Why the Short Form Should be Here for the Long Term

Writers often talk about the merits of short stories over novels.  They say the form is more demanding, it forces us to be more economical and to focus on the sizzling significance of each and every word.  There’s no room for backstory – to suggest a character you have to use every device available to you.

But to me the reason short stories work is that when it comes down to it, short stories are a far more accurate representation of life than a novel can ever be.  By its very nature, life is a series of moments, of connections, and each of those moments has meaning that can transfer far beyond the actual events.

Publishers will have us believe that readers don’t want short stories.  Apparently, they are not good value for money.  I can only suppose that the same reasoning has been applied to the ever expanding girth of much of the novel length fiction we buy today.  While I’m never one to argue that girth can be a good thing, I’m not sure it applies to literature!

Maybe it’s just my media background, but while I’m clearly a fan of words, I’m not a fan of too many words.  Why say something in 600 pages when it can probably be said more clearly, and eloquently, in 400, or 300, or 200, or 20.  My approach to language has always been fairly brutal, to cut and slash, to get down to the bones of the thing, to reveal it.  Perhaps because of this, I’ve always been drawn to the short story as my preferred choice of reading.

To me, a novel, simply because of its length, must have a very clear thread, no, more like a rope, of story running through it.  I can admire beautiful words, the way I can admire a beautiful painting, but I can no more read beauty alone for 400 pages than I can spend the night in an art gallery staring at one painting.  It’s too exhausting.

A short story, on the other hand, is a glimpse of life.  A tantalising glimpse at that, because it is so short.  But what would be the good of it if you didn’t want more.  It seems to me that the best art, the best of everything in life should be like that, it should leave you wanting more.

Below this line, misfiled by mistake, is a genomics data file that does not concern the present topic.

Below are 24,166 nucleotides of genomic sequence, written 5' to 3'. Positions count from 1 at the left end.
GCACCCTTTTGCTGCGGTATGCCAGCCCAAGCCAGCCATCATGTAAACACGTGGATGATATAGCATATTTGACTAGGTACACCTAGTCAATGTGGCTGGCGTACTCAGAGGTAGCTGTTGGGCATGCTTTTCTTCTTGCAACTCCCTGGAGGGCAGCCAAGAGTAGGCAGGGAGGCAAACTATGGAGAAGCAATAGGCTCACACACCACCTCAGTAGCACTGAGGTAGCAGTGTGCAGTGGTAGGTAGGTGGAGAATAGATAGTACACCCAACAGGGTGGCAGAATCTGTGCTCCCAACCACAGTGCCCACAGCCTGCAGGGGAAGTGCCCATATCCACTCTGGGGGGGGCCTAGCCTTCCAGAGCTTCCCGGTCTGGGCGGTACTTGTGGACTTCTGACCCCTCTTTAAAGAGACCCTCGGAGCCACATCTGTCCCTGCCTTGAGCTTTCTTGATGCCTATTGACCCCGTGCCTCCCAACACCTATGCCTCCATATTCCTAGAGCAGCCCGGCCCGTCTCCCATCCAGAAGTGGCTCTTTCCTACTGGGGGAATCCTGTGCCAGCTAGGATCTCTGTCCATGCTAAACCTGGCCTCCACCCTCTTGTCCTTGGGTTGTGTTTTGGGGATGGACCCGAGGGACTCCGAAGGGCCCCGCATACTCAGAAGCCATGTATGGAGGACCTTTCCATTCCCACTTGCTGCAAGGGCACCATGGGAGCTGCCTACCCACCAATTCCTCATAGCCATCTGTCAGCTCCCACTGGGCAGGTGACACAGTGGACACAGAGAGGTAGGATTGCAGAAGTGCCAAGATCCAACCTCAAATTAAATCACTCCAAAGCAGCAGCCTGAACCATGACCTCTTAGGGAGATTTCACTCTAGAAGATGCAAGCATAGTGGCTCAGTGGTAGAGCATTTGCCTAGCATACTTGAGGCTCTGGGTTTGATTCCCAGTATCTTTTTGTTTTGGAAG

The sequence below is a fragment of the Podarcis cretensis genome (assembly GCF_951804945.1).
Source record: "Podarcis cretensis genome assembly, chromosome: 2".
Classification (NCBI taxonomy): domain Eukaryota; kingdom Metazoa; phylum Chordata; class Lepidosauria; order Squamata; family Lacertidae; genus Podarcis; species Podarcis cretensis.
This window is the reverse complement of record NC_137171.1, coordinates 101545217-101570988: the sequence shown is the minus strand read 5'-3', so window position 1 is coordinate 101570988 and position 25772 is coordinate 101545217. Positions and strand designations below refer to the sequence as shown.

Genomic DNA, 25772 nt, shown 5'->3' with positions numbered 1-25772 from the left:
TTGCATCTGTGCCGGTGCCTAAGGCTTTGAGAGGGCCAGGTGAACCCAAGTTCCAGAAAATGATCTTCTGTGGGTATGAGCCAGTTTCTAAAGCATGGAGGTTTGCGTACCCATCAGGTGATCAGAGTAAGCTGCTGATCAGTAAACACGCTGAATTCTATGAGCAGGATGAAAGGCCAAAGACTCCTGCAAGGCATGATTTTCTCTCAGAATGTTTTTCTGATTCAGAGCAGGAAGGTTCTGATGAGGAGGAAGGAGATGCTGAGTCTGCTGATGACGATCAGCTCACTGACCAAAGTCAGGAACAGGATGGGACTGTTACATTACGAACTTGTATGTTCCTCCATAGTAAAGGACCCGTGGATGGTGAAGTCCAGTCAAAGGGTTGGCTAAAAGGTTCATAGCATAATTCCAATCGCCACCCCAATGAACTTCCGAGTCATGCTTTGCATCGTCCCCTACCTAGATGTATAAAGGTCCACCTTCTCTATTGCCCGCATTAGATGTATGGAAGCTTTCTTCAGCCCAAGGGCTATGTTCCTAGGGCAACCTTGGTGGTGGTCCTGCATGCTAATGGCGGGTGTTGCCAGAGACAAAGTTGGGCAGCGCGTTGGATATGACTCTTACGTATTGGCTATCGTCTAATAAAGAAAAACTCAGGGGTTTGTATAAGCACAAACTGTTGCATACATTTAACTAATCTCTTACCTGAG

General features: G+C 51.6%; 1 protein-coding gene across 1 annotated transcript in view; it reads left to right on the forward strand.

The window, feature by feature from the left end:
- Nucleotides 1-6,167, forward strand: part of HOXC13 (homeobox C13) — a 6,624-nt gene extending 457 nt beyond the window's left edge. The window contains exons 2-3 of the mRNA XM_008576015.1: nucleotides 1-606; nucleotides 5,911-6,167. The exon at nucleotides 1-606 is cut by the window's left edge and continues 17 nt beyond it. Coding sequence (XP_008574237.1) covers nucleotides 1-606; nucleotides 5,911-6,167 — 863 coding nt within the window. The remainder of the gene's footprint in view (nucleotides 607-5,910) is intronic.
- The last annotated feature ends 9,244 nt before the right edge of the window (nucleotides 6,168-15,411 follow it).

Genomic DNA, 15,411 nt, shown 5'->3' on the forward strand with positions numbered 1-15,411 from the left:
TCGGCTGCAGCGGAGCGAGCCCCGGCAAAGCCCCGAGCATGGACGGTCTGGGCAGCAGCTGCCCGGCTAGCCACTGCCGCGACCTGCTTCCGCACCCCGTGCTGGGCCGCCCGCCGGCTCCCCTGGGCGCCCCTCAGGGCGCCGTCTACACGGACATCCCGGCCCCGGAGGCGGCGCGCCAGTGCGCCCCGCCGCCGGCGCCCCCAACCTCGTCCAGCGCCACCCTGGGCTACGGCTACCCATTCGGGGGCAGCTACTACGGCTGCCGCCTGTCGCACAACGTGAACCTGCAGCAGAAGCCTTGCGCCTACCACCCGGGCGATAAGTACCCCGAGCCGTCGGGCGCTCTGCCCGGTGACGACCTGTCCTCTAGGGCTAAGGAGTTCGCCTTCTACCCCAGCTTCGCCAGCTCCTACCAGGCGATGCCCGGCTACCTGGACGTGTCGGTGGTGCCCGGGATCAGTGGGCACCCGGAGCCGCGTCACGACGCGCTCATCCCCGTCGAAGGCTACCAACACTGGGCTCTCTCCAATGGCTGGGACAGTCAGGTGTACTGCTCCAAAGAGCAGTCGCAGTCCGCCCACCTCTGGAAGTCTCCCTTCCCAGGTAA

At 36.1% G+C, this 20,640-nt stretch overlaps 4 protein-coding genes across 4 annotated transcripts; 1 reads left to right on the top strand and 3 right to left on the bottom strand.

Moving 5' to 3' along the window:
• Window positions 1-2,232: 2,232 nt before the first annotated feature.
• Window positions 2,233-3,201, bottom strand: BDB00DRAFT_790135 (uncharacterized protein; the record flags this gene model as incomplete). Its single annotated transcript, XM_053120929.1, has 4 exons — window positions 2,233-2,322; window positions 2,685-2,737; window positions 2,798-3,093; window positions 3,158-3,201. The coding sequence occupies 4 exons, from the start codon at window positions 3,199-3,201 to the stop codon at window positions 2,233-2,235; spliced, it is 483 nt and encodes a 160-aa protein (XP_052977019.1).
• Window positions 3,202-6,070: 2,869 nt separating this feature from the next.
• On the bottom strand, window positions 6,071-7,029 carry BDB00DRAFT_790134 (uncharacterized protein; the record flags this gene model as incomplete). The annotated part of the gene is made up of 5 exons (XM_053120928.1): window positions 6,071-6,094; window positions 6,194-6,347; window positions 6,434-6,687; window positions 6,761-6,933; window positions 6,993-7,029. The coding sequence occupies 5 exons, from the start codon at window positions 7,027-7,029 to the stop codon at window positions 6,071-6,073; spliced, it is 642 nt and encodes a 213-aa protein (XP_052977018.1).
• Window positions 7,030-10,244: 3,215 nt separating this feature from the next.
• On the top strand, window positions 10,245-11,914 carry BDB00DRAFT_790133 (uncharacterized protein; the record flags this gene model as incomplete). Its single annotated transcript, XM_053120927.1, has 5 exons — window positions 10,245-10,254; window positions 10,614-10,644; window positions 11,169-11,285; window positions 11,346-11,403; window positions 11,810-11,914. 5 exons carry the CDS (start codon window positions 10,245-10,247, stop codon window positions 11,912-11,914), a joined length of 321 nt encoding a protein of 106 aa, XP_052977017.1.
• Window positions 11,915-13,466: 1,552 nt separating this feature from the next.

If you were to ask me who my favourite, and most read authors are, they would all be short story writers.  Alice Munro, Bernard Mclaverty, Grace Paley, these are all authors that I have read not one, but several books by.  With novels, however, I can’t name a favourite author.  I tend to read whatever is current and then move on to the next current thing.  As does the publishing world, it seems.  Many people complain that a lauded new writer’s second novel hasn’t delivered the way the first has.  But perhaps there’s a reason for this.  If writers had the time and opportunity to write more short stories, perhaps the quality of their novel writing would also be given a chance to develop.

I think short stories are important for readers because they create better writers.   As someone who has just written three novels and a children’s book over the last five years, I would say that creatively, it is very hard to sustain the passion for writing unless you have the freedom to mix up your genres a little, to experiment with ideas in shorter form, to rediscover new characters, and a love of words for their own sake, rather than going straight from one year long project to the next with little or no break in between.

So with this in mind, I’m giving myself a break, a short story holiday, and the month of May will be short story month in this author’s house.  During May I will be reading and writing only short stories.  So far I am reading Chimamanda Ngozi Adiche, Linda Cracknell, Grace Paley, Alice Munro, and Bernard McLaverty, and I’m on the lookout for more, so please feel free to suggest.

I would love to hear your thoughts about this post